Had Takao actually read the T21 book, or had he been required to provide page cites to it, he would have discovered or revealed that Rossler's Type XXI contradicts Takao's assertions while amending Rossler's earlier assertions.

To the extent that I implied Takao had given ZERO page cites, I was wrong. He gave a quote from one of the five books he cited. As he is on my ignore list, I don't see his posts unless he responds to me and didn't read the Rossler quote from The Uboat. Apologies.

Nonetheless, we should provide page cites and/or quotes from all books we cite, not just one of five. As this discussion shows, textual analysis is always best.

-------------------------------

In sum there can be no dispute that Rossler traces the T21's genesis to the November meeting that Lars and I have been citing.

Rossler also agrees with me and several others that it's odd, in retrospect, that the T21 didn't come sooner.
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Re: Earlier Type XXI - informed by Cold War developments

Post by TheMarcksPlan » 23 Jul 2020 20:02

TheMarcksPlan wrote:In sum there can be no dispute that Rossler traces the T21's genesis to the November meeting
The purpose of the meeting, IIRC, was to address technical solutions to the declining performance of U-boats, by tons-sunk per boat-sea-day. That worrying trend had been ongoing for a long time before November 1942:

Image

The next questions:
  • Who called the November meeting? IIRC it was Donitz but not sure.
  • Why didn't this meeting occur until November '42? U-boat performance had been declining for years by then. Donitz had been forced in May '41 briefly to stop surface attacks.
  • What do we know about the research apparatus of the KM (good sources?), and why did it take a lucky encounter between Schuerer/Broecking and Walter to produce a seemingly obvious idea?
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Re: Earlier Type XXI - informed by Cold War developments

Post by paulrward » 23 Jul 2020 20:27

Hello All :

Mr. Takao stated :
Paul, you do realize that above 6 knots you snap of the snort,
the boat floods and is lost.

The Germans were working on a 10 knot snort, but it was not finished
before the war ended.

Mr. Takao apparently did NOT read my posting :
The Germans take one look at the design for the Snorkel, say, " Hey, that's a
wunderbar idea, but WE can make it even better! We will put a streamline casing
around it, reinforced and braced so that it can handle 17 knots of speed
through
the water, add a few valves, make it extendable, and, Gott in Himmel ! have we
got a great idea !"


Mr. Takao, you seem to have a problem: You apparently cannot conceive of the idea that what happened
historically was NOT the only thing that could have happened. History is fluid. Ideas, People, Events, all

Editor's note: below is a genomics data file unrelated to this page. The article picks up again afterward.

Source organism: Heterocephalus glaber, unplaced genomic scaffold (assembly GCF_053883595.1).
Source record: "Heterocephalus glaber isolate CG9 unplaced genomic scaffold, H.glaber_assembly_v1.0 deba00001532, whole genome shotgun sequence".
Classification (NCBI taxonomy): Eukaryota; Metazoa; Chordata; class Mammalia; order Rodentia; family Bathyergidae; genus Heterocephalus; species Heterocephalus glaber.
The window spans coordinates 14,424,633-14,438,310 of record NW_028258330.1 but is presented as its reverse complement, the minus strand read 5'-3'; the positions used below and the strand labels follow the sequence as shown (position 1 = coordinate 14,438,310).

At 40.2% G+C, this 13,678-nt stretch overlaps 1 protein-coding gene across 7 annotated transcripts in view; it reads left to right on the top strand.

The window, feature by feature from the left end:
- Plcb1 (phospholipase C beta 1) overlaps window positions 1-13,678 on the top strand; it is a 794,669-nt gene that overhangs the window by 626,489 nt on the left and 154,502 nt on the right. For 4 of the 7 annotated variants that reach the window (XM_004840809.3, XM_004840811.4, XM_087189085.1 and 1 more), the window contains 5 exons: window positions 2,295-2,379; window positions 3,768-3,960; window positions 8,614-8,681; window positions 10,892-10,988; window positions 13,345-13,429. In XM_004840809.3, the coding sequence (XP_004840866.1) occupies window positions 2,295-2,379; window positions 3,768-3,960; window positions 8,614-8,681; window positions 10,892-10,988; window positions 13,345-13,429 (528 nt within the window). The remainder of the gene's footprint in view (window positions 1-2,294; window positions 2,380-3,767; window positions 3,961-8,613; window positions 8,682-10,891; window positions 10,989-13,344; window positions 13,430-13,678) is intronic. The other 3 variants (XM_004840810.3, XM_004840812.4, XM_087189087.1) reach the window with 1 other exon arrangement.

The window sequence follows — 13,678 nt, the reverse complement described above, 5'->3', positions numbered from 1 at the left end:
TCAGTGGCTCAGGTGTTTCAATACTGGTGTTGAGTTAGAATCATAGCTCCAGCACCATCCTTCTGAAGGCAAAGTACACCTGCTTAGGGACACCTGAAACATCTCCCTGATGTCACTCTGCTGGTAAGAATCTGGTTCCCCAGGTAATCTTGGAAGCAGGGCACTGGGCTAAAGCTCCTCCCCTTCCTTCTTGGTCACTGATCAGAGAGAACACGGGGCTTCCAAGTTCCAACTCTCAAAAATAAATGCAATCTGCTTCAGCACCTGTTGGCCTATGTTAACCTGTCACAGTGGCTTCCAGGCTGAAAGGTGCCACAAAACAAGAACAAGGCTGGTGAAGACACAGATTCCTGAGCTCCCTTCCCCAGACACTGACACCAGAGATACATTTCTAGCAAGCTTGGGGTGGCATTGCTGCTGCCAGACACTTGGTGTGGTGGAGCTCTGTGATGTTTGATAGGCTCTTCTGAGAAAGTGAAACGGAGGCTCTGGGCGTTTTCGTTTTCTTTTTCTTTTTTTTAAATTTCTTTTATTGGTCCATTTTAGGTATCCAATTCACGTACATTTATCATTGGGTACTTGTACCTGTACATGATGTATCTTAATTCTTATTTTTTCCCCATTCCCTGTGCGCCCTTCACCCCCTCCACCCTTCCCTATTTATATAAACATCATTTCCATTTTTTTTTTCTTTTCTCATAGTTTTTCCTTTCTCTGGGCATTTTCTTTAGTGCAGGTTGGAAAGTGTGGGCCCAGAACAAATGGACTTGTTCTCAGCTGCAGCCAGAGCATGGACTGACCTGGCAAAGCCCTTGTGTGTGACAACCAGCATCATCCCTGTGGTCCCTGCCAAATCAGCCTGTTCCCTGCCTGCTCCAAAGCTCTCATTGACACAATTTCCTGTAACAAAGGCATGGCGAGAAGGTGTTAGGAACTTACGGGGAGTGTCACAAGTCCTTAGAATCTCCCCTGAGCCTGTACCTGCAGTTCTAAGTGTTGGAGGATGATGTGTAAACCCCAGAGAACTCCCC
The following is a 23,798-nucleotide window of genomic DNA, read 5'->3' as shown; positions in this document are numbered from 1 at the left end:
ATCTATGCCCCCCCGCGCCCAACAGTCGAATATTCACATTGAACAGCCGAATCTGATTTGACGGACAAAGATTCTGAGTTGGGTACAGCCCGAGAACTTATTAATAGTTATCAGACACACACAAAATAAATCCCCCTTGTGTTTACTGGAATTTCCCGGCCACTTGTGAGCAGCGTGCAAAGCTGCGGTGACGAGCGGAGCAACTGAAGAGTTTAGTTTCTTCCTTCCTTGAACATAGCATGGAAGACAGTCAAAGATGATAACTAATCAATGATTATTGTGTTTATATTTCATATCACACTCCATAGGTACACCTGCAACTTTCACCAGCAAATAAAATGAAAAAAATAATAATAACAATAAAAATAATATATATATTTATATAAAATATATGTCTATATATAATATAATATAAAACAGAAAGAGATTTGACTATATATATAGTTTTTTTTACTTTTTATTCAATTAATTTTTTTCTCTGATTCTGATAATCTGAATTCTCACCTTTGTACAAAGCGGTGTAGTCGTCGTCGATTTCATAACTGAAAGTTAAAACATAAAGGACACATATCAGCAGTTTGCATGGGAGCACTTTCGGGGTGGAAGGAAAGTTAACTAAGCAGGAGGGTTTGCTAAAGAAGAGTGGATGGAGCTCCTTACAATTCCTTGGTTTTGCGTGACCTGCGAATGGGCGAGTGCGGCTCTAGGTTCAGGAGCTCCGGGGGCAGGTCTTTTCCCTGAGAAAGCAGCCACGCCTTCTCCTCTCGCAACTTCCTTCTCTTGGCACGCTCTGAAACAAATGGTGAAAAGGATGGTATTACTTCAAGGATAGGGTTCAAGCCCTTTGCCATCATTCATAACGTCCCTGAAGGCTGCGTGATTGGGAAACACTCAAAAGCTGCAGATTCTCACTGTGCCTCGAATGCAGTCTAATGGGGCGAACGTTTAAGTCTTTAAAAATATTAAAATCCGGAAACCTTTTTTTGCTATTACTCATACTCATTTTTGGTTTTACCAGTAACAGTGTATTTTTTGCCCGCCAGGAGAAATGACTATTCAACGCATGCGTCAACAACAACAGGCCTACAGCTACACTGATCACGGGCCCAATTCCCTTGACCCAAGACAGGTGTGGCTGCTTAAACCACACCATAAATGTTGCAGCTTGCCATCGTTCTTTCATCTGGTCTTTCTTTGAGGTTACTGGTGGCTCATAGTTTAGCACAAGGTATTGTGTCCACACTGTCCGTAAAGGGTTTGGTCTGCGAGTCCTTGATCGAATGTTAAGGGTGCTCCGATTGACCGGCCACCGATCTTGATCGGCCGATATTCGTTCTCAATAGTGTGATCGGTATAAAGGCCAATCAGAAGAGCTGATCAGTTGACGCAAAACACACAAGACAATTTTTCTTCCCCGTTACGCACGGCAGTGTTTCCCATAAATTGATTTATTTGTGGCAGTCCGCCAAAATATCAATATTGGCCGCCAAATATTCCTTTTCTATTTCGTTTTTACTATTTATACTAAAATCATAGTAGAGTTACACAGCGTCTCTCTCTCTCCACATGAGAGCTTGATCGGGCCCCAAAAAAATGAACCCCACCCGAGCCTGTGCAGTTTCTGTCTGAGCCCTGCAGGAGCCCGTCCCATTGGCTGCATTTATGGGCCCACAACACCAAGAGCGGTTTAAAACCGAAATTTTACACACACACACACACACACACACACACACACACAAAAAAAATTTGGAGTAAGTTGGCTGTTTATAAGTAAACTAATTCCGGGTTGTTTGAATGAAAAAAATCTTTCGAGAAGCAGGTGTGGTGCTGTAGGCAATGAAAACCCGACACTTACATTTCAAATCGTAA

COULD have occurred, NOT as they occurred historically, but in a different fashion.


The arrow that slew King Harold at Hastings might have missed, and William of Normandy would be known
to history as William the Bastard.

Columbus might have run into a late hurricane, and never been seen again, leading to further development
of New World Native Civilizations on both the North and South Continents.

Washington might have slipped off the bow of the rowboat crossing the Delaware, the I would be living in a
colony of Great Britain called New Hertfordshire......

And Hitler might have breathed too much mustard in WW1, and had his life saved and eyesight restored by a
German Army Medical Doctor who was Jewish, leading to a lifelong gratitude towards all German Jews....



After WW2, in just two years, the USN developed, tested, and began installing Snorkels on the USN's Gato,
Balao, and Tench submarines that was capable of allowing the sub to run at 15 knots underwater while charging.
( This I got from a retired USN officer, who stated that, since the last of the GUPPYs was out of service, it wasn't
that big of a secret anymore ! )

If the Germans had started work in the summer of 1937, I am pretty certain that they could have at least equalled
the USN's efforts at building a High Speed Snorkel, and done so in less than a year. Hydrodynamics is just physics,
and like all engineering problems, all you have to do to solve it is throw money and steel at it. At the same time,
they work out the outer hull and conning tower design, fine tune the pressure hull and battery layouts, and spend
a little time on the wargaming floor developing a tactical doctrine to use high speed underwater attack subs to
destroy British Convoys.


Mr. Takao, with just a few tweaks here and there, history, and the world we live in, would be much different......

Soviet Lunar Landing.jpg

Respectfully :

Paul R. Ward